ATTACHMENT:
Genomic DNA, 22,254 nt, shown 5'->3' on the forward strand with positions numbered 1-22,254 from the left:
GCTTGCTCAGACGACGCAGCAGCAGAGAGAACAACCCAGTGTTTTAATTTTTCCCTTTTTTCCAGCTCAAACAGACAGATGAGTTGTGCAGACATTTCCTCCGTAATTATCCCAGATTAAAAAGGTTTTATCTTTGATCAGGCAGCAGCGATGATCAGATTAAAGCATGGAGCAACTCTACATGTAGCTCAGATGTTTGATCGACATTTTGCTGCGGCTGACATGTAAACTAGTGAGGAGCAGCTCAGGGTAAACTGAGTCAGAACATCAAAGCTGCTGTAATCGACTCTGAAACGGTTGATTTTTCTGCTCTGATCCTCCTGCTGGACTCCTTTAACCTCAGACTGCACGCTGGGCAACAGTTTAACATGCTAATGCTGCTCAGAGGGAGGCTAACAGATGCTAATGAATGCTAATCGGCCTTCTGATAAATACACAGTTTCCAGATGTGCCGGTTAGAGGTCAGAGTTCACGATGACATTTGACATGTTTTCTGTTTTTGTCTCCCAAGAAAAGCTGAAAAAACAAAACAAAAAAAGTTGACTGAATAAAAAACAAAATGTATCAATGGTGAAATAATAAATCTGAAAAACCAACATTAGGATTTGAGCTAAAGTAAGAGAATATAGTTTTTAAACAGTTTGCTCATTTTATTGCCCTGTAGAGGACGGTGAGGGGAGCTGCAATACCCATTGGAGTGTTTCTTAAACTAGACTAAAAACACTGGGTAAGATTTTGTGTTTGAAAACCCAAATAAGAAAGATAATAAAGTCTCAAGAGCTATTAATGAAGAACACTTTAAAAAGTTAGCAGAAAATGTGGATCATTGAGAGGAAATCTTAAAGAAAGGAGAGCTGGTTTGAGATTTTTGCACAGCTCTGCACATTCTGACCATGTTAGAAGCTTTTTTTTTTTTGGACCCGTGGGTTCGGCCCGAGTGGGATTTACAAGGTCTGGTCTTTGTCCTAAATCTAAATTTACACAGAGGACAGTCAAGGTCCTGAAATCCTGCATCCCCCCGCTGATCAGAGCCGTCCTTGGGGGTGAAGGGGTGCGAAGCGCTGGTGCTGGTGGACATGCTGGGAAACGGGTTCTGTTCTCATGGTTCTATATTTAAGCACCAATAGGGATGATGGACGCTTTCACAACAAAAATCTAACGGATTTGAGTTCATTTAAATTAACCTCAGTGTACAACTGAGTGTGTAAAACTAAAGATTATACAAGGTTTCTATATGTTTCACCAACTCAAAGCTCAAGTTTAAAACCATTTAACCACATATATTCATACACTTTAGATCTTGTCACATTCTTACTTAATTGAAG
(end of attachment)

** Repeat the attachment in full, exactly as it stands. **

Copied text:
Genomic DNA, 22,254 nt, shown 5'->3' on the forward strand with positions numbered 1-22,254 from the left:
GCTTGCTCAGACGACGCAGCAGCAGAGAGAACAACCCAGTGTTTTAATTTTTCCCTTTTTTCCAGCTCAAACAGACAGATGAGTTGTGCAGACATTTCCTCCGTAATTATCCCAGATTAAAAAGGTTTTATCTTTGATCAGGCAGCAGCGATGATCAGATTAAAGCATGGAGCAACTCTACATGTAGCTCAGATGTTTGATCGACATTTTGCTGCGGCTGACATGTAAACTAGTGAGGAGCAGCTCAGGGTAAACTGAGTCAGAACATCAAAGCTGCTGTAATCGACTCTGAAACGGTTGATTTTTCTGCTCTGATCCTCCTGCTGGACTCCTTTAACCTCAGACTGCACGCTGGGCAACAGTTTAACATGCTAATGCTGCTCAGAGGGAGGCTAACAGATGCTAATGAATGCTAATCGGCCTTCTGATAAATACACAGTTTCCAGATGTGCCGGTTAGAGGTCAGAGTTCACGATGACATTTGACATGTTTTCTGTTTTTGTCTCCCAAGAAAAGCTGAAAAAACAAAACAAAAAAAGTTGACTGAATAAAAAACAAAATGTATCAATGGTGAAATAATAAATCTGAAAAACCAACATTAGGATTTGAGCTAAAGTAAGAGAATATAGTTTTTAAACAGTTTGCTCATTTTATTGCCCTGTAGAGGACGGTGAGGGGAGCTGCAATACCCATTGGAGTGTTTCTTAAACTAGACTAAAAACACTGGGTAAGATTTTGTGTTTGAAAACCCAAATAAGAAAGATAATAAAGTCTCAAGAGCTATTAATGAAGAACACTTTAAAAAGTTAGCAGAAAATGTGGATCATTGAGAGGAAATCTTAAAGAAAGGAGAGCTGGTTTGAGATTTTTGCACAGCTCTGCACATTCTGACCATGTTAGAAGCTTTTTTTTTTTTGGACCCGTGGGTTCGGCCCGAGTGGGATTTACAAGGTCTGGTCTTTGTCCTAAATCTAAATTTACACAGAGGACAGTCAAGGTCCTGAAATCCTGCATCCCCCCGCTGATCAGAGCCGTCCTTGGGGGTGAAGGGGTGCGAAGCGCTGGTGCTGGTGGACATGCTGGGAAACGGGTTCTGTTCTCATGGTTCTATATTTAAGCACCAATAGGGATGATGGACGCTTTCACAACAAAAATCTAACGGATTTGAGTTCATTTAAATTAACCTCAGTGTACAACTGAGTGTGTAAAACTAAAGATTATACAAGGTTTCTATATGTTTCACCAACTCAAAGCTCAAGTTTAAAACCATTTAACCACATATATTCATACACTTTAGATCTTGTCACATTCTTACTTAATTGAAG